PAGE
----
In line with the renewed interest in unstructured data, many data scientists are looking at “dark” data often stored in the cloud. Dark data include log files and other data that have yet to be processed and analyzed. Dark data is a type of unstructured data that are often relegated to offsite storage when there is not enough room in a company’s data center. This leads to systematic neglect because offsite data are harder to access, aside from being difficult to analyze in the first place. The efficient solution to this is to implement data analytic software on the cloud, where dark data and other unstructured data may be waiting to spill all they know about your business and customers.
One of the more powerful and popular method for cloud data analysis is with the use of the R language to plot, manipulate, and statistically analyze data. It is an open source programming language for creating high quality, reproducible data analysis. It integrates in many commercial machine-learning products such as SQL Server 2016 and Microsoft Azure Machine Learning Studio. However, it has its limitations, as it is not powerful enough to use for deep neural networks.
Neural networks let you go beyond the obvious
All these trends to analyze unstructured and semi-structured data preemptively and in real time require a type of data analytics that can handle non-linear and layered information.
Neural networks in data analytics use a complex algorithm that mimics the way the human brain processes information, although to a very basic degree. The main idea is to do analyses that go beyond the obvious, much like the way humans intuitively know when something is wrong with a picture, or when something “feels” right. This is not some sort of magic or extra perception as some people believe, but a subconscious acknowledgement of data or information received that was processed and categorized without conscious effort or thought. Neural network algorithms do not work with that degree of richness, but well enough for business needs.
The typical neural network algorithm has three layers, the most obvious of which is the input layer, or data as it appears to the user. The value of neural networks is in the hidden layer, which often contains mathematical functions or neurons hidden from the user. These neurons often have a significant effect on future outcomes, which is the third layer.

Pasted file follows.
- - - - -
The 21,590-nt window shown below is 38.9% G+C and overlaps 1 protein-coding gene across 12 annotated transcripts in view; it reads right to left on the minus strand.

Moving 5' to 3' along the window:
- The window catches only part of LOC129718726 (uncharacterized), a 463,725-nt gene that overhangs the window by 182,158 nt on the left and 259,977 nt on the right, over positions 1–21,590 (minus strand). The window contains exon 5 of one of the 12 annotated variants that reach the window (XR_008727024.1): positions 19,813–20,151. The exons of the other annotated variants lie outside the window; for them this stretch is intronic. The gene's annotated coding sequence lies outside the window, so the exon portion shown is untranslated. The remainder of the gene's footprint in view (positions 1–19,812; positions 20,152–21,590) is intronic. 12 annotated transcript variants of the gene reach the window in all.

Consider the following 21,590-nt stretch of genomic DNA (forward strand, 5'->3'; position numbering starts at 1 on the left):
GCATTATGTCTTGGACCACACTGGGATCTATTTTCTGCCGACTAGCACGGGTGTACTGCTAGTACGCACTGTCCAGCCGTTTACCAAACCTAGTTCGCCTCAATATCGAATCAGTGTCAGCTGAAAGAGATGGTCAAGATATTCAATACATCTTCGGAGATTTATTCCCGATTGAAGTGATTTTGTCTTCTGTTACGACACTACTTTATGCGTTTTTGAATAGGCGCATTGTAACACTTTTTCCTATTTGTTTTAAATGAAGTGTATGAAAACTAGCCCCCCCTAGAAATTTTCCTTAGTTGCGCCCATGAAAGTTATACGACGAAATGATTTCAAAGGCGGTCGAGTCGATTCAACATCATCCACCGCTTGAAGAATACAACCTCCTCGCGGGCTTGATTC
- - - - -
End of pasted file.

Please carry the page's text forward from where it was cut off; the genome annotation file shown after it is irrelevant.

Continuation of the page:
Deep dive for better understanding
Machine learning and neural network algorithms are the basic concepts driving data analytics today. However, they often have to be made to dive deeper into the data for a better understanding of it. Whereas a standard neural network has a few layers, a deep neural network goes down the hidden layers as far as it can go.
It may alternate up to 20 layers of nonlinear and linear processing units, recognizing more patterns and connections as it goes. It takes more time to learn the framework to collect and analyze the data, but you have much more robust predictions. You can create deep neural networks using several packages, the most popular of which are TensorFlow and MXNet. Other packages include Microsoft Cognitive Toolkit, Theano, Caffe, and Torch.
Data analytics has been in the works ever since the first store owner realized that putting candy on the counter generated extra income as it prompted little kids to nag their parents about buying them a little something. It has become a lot more complicated than that in the last two decades or so, and it has been speeding up in the last few years.
The interesting thing is that the seven top analytics trends of 2017 demonstrate an increased emphasis on creating machines that think along the same lines as humans do. With big data getting bigger every day, these technologies will only grow in complexity to meet increased demands for more computing power. How closely these machines will mimic human thinking remains to be seen.